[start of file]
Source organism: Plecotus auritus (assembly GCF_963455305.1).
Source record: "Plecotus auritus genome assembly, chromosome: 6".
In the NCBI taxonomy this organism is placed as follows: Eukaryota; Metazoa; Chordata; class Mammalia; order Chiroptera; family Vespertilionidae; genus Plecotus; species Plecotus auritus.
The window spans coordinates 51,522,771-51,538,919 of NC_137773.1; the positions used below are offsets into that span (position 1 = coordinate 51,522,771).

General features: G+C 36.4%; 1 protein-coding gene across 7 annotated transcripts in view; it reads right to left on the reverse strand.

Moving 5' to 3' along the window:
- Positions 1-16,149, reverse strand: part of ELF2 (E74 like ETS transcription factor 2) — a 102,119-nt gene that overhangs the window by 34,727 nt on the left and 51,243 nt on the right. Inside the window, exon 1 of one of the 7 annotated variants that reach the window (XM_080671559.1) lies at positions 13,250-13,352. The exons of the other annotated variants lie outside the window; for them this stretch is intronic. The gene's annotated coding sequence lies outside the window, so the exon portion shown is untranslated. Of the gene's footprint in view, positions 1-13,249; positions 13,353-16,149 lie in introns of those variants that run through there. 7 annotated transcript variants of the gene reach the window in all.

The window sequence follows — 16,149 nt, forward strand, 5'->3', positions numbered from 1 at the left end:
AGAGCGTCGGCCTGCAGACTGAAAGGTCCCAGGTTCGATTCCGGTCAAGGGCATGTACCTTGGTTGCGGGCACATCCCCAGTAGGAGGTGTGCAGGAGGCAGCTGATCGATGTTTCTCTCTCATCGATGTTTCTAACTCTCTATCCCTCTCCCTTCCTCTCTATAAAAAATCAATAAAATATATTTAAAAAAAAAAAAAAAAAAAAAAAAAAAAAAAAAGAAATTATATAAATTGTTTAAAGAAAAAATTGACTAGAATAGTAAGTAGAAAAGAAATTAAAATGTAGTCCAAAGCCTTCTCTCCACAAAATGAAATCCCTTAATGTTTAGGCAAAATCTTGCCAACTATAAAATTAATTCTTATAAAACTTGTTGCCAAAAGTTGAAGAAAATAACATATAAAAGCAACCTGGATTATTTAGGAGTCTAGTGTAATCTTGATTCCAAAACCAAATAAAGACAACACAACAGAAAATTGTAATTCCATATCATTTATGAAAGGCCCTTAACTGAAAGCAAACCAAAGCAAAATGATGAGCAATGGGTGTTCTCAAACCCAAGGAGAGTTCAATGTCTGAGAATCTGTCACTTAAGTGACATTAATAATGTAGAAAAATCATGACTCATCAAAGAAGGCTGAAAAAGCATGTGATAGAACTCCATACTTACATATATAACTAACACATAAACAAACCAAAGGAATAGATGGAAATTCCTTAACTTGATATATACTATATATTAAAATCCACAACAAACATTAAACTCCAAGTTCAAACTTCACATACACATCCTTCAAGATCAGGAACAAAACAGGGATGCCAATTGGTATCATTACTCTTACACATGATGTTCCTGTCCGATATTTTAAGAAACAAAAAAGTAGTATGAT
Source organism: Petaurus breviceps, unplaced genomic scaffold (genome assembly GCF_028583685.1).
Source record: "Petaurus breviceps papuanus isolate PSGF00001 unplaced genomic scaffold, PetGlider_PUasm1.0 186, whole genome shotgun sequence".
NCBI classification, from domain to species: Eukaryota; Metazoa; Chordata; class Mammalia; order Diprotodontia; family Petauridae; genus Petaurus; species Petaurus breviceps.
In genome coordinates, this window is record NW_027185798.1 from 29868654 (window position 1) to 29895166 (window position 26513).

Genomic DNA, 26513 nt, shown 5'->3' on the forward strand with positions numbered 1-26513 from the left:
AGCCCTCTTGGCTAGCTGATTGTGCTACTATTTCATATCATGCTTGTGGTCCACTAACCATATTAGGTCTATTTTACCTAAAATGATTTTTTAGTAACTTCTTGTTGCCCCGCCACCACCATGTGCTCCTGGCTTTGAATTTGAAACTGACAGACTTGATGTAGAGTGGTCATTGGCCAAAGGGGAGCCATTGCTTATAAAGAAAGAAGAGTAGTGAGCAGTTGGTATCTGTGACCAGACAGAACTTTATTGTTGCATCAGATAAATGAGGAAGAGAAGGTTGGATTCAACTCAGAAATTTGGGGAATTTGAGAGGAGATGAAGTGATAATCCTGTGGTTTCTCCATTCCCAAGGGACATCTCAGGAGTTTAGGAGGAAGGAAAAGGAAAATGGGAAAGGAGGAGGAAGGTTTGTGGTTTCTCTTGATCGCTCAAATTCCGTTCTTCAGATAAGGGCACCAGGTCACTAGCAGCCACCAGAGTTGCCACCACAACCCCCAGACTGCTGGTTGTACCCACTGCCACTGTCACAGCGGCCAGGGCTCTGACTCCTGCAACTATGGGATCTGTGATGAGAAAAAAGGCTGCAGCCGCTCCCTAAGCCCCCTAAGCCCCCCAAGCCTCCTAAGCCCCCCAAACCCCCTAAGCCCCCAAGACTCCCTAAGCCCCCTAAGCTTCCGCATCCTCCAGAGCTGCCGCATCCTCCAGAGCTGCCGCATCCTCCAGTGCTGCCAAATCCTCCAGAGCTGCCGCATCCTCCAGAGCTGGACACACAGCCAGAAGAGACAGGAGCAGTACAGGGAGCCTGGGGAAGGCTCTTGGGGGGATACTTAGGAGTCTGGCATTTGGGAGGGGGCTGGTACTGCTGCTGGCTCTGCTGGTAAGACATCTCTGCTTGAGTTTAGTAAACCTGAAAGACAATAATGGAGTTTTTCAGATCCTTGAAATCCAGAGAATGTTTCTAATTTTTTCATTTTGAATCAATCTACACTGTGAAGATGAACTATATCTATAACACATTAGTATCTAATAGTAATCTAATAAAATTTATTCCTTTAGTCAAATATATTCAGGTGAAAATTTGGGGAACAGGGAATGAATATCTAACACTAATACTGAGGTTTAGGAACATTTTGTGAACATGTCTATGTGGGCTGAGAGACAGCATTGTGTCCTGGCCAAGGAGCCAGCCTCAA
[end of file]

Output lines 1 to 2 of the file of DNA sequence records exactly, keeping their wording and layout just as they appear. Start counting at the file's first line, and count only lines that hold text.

Source organism: Plecotus auritus (assembly GCF_963455305.1).
Source record: "Plecotus auritus genome assembly, chromosome: 6".